retail news in context, analysis with attitude

Interesting piece in the Wall Street Journal about the moves by companies such as HBO and CBS to un-hitch their entertainment offerings from traditional media vehicles and allow views to watch them online, via streaming technology … therefore giving them greater access and power over what they pay for.

That said, the Journal writes, such an evolution won't necessarily save people money:

"Cord-cutters should be careful what they wish for. A future where television viewers subscribe to each channel individually could be cheaper for young people who only watch two or three channels, industry executives said. But analysts say that for households filled with people of differing tastes or fans of many channels, this future could make the average cable TV bill—which hovers at around $90—seem like a bargain."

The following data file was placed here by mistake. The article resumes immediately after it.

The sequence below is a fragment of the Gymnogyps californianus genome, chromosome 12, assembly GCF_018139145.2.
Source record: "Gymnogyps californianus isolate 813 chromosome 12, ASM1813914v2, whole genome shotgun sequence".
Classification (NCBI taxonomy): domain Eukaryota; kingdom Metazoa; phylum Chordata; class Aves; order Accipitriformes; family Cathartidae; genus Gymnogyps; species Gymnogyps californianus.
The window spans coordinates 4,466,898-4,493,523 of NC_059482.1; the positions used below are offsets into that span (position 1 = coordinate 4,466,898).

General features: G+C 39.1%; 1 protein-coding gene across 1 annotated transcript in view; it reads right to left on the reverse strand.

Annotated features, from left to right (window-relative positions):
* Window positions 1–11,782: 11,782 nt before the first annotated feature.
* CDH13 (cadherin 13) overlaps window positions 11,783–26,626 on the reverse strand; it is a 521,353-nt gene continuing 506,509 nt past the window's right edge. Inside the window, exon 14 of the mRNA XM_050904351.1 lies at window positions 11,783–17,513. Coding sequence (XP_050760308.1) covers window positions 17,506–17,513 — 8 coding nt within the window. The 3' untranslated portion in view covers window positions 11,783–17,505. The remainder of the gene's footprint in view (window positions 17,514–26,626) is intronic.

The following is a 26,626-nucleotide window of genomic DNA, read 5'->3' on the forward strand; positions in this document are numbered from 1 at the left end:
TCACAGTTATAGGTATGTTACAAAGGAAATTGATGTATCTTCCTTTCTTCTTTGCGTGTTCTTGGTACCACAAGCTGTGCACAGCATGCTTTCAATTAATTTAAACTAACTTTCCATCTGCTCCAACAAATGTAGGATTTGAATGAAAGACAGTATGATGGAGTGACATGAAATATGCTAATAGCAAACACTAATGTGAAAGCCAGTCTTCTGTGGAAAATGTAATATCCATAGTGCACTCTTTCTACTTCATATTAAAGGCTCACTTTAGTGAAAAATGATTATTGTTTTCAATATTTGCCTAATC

You can read the entire piece here.
KC's View:
I got a lot of email on this one last week, and I'm not surprised. I certainly think it is possible that people who decide to buy a la carte could end up paying more … but let's not forget that HBO and CXBS are not abandoning their traditional ways of making programming available to people. They're just adding a new method on the premise that for some people, it'll make more sense.

When it gets to that point, I'd certainly be willing to do the math and see which approach makes more sense. I suspect it'll be most attractive to people in the 18-30 age group, and maybe again to people 55+ … since they'll have needs different from mainstream families for whom broadcasting is an answer to a specific set of desires.

The larger lesson should not be forgotten - that consumers want to have the power to choose, and businesses are being compelled to address this demand.